Local girl raising awareness about Lyme disease

June 20, 2008 10:35:22 AM PDT
This is no laid-back summer for 13-year-old Rebecca Charen of Lansdale. She's planning fundraisers with her best friend. Some of the money they'll raise will go towards raising awareness about Lyme disease. Rebecca knows the cause well. She's been fighting the tickborne-illness for the past three years.She remembers getting a tick bite, but didn't make the connection when she first got sick a year later. "It all started with bronchitis," she said, adding, "Then I started having crazy symptoms like not being able to sleep, and not being able to eat, and dizziness."

Doctors went through a host of diagnoses, and treatments, but none worked. About three years later,she was diagnosed with chronic Lyme disease. "Not in my wildest dreams did I think Lyme disease," her mom, Theresa Charen said.

Her mom also said by the time Rebecca was officially diagnosed, her condition had gotten so bad,she needed a wheelchair to get around. She was also having frequent seizures. "The Lyme disease is in my brain," Rebecca said.

Rebecca's case is extreme. Most Lyme disease is easily treated. Still the Centers for Disease Control and Prevention reports about 20,000 new cases of lyme disease (mild and extreme) each year. Suburban sprawl, which puts us closer to deer and other animals carrying ticks may be one reason. Harriet Morton of the Montgomery County Health Department said, "We're encroaching on the deer's habitat so the deer may be in your back yard."

But even as we see more cases of Lyme disease, cases like Rebecca's are sparking controversy specifically about chronic Lyme disease, how it's diagnosed and how it's treated. Some Lyme disease experts believe many cases of Lyme disease are missed. They say only half of patients will get bulls-eye type rash that indicates the disease. The CDC says more than 75-percent get the rash.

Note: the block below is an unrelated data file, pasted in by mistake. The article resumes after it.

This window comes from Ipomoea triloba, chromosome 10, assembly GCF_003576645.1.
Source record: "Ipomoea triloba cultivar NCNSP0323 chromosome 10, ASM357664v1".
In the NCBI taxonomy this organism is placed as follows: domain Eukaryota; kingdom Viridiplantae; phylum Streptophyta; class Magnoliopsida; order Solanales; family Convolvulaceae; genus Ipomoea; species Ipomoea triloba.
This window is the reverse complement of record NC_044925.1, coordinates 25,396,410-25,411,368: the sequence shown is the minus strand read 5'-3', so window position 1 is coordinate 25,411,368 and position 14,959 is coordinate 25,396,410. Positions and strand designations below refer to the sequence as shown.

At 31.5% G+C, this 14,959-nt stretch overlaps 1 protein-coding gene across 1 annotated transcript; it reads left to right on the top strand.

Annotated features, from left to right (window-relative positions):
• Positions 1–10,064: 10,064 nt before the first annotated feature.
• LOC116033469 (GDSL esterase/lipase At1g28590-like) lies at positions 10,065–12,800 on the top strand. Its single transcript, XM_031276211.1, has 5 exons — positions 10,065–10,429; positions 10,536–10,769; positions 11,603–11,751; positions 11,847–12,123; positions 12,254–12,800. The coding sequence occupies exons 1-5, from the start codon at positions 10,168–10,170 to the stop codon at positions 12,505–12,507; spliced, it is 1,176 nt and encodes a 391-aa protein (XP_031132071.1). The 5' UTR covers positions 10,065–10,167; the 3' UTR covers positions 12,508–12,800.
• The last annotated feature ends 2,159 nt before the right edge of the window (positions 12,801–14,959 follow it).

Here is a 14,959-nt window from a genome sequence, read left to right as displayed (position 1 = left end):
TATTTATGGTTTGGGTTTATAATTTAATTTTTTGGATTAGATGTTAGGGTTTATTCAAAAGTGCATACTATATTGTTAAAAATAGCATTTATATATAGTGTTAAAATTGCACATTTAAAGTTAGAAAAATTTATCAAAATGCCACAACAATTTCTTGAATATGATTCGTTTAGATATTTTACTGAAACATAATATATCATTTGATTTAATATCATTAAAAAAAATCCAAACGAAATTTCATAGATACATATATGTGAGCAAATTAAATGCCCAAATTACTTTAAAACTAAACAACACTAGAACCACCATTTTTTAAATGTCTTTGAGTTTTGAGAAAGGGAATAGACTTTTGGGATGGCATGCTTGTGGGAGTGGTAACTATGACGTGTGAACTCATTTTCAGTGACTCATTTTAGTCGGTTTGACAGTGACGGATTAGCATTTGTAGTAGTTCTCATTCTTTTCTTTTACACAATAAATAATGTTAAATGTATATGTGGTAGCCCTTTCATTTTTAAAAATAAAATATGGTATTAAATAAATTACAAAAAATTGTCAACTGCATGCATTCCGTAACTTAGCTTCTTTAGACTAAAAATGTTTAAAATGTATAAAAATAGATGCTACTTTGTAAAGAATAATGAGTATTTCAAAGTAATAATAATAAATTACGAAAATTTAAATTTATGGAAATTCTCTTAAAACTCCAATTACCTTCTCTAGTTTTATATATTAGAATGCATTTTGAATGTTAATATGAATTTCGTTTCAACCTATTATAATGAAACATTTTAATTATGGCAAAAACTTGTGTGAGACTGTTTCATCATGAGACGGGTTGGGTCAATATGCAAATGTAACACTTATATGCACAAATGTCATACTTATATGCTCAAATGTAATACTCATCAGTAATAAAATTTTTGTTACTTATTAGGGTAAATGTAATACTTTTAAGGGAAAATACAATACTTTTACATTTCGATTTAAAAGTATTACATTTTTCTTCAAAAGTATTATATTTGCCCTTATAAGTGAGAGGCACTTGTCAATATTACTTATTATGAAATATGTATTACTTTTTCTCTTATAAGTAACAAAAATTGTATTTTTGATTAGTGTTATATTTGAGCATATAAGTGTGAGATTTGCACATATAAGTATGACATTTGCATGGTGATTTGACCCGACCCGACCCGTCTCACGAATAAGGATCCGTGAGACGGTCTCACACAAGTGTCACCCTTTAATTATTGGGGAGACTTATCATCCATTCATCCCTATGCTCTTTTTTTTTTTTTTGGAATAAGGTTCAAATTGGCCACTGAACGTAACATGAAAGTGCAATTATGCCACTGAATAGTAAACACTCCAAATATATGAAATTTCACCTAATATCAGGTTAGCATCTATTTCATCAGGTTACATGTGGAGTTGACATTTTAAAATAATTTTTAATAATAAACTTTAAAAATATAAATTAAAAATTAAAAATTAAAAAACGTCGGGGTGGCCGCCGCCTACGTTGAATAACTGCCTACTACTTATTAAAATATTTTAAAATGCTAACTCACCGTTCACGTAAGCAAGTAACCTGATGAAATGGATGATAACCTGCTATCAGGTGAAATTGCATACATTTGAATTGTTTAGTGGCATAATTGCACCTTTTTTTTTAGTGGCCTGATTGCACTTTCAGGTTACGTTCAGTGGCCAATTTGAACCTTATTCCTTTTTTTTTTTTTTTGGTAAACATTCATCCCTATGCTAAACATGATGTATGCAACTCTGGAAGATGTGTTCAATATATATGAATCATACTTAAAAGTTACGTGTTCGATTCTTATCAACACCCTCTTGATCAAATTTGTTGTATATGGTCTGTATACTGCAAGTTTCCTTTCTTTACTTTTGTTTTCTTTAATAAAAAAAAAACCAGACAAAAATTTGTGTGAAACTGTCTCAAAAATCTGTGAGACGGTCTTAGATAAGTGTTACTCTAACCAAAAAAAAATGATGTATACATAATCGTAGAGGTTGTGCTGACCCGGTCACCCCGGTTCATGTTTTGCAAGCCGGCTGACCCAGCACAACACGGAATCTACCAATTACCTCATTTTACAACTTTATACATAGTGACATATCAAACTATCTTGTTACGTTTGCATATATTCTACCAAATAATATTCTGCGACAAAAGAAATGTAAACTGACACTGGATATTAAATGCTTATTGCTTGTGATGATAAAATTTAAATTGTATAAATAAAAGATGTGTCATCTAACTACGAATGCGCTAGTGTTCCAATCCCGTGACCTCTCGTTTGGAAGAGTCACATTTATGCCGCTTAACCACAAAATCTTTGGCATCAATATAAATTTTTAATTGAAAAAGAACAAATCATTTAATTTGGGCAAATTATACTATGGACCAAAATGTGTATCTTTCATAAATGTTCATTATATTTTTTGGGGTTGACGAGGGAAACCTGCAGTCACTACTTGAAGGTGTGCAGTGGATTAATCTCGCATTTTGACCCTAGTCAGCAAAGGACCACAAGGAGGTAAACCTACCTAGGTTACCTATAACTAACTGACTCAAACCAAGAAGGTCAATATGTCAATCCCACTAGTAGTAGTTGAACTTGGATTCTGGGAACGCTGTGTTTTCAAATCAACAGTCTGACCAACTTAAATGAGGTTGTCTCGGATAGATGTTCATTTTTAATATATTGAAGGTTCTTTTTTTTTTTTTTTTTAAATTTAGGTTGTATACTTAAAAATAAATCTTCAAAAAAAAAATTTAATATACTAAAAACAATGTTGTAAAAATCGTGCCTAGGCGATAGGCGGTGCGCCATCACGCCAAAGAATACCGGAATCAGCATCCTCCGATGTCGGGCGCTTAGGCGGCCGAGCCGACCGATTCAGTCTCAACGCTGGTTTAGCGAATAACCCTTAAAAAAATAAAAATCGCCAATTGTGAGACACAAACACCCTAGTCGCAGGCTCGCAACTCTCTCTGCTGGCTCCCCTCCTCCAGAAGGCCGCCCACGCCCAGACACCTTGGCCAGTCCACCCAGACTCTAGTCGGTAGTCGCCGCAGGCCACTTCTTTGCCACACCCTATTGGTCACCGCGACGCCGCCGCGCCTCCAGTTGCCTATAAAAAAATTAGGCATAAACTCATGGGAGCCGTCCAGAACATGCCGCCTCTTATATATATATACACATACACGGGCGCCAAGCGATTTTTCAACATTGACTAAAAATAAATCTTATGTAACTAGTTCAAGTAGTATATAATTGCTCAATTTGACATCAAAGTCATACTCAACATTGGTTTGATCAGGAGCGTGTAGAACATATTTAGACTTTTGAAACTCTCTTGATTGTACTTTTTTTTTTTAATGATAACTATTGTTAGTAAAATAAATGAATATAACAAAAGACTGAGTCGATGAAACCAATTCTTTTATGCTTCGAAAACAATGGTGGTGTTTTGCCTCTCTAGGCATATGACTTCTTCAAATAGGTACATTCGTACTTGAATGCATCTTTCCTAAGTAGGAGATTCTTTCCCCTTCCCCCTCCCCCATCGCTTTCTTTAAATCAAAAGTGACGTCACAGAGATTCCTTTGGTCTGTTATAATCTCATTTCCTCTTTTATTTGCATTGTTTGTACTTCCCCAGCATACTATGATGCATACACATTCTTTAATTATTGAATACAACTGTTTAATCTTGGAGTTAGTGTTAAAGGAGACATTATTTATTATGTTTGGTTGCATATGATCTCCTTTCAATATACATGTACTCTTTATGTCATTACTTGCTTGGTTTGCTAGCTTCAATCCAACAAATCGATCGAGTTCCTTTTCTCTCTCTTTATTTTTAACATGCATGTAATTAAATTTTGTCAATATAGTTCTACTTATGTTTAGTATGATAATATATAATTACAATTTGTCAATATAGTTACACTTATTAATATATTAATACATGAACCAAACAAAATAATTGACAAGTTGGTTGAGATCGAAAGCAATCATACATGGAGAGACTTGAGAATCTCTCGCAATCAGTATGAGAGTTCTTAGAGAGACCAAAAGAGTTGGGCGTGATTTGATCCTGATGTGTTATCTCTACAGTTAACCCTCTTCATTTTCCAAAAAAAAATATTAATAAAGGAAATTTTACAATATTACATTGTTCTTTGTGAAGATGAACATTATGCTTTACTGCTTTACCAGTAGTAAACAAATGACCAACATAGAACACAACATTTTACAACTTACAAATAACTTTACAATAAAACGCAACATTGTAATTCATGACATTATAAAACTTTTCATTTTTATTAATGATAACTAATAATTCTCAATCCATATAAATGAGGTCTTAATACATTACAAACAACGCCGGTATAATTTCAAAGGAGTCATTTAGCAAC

There's also argument about long-term antibiotics and whether they help or hurt. Rebecca said even with her treatment, recovery has been difficult. "I have these personality changes where I act like I'm drunk, and I don't remember it when I'm done," she said.

But she's turning a negative expercience into a positive one . Rebecca spends hours pressing for more research and awareness. She's launched her own website and has videos on 'YouTube.'

"I want to help other people who have this disease, so that they know it will be okay," she said.

Doctors at the Infectious Disease Society have agreed to review the guidelines on chronic Lyme disease-- what constitutes a diagnosis and how to treat it. This comes after pressure from patients like Rebecca, and a lawsuit filed by the Connecticut attorney general.

To protect your kids, check them for ticks after they come in from outside and if you have a swingset keep it as far as you can out of the woods, grass or brush.

To prevent tick exposure, wear long pants and tuck them into your socks in tick-infested areas and use tick repellant.